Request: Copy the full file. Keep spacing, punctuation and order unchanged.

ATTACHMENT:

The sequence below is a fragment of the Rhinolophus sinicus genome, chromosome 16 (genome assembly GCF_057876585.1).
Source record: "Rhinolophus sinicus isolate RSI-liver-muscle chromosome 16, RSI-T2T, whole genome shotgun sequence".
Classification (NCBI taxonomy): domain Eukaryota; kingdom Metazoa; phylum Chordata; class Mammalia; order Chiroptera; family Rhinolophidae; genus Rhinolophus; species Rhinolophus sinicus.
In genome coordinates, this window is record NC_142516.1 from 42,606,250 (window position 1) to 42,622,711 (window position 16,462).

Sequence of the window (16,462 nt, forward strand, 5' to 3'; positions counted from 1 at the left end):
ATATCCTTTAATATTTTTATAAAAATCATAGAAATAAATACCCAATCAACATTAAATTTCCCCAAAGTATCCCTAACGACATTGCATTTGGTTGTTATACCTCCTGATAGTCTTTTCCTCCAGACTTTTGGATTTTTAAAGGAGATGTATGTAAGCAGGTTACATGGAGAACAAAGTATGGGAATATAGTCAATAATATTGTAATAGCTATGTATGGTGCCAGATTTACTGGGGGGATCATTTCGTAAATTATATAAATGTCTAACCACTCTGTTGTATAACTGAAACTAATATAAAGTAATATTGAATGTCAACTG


The sequence below is a fragment of the Rhinolophus sinicus genome, chromosome 16 (genome assembly GCF_057876585.1).
Source record: "Rhinolophus sinicus isolate RSI-liver-muscle chromosome 16, RSI-T2T, whole genome shotgun sequence".
Classification (NCBI taxonomy): domain Eukaryota; kingdom Metazoa; phylum Chordata; class Mammalia; order Chiroptera; family Rhinolophidae; genus Rhinolophus; species Rhinolophus sinicus.
In genome coordinates, this window is record NC_142516.1 from 42,606,250 (window position 1) to 42,622,711 (window position 16,462).

Sequence of the window (16,462 nt, forward strand, 5' to 3'; positions counted from 1 at the left end):
ATATCCTTTAATATTTTTATAAAAATCATAGAAATAAATACCCAATCAACATTAAATTTCCCCAAAGTATCCCTAACGACATTGCATTTGGTTGTTATACCTCCTGATAGTCTTTTCCTCCAGACTTTTGGATTTTTAAAGGAGATGTATGTAAGCAGGTTACATGGAGAACAAAGTATGGGAATATAGTCAATAATATTGTAATAGCTATGTATGGTGCCAGATTTACTGGGGGGATCATTTCGTAAATTATATAAATGTCTAACCACTCTGTTGTATAACTGAAACTAATATAAAGTAATATTGAATGTCAACTG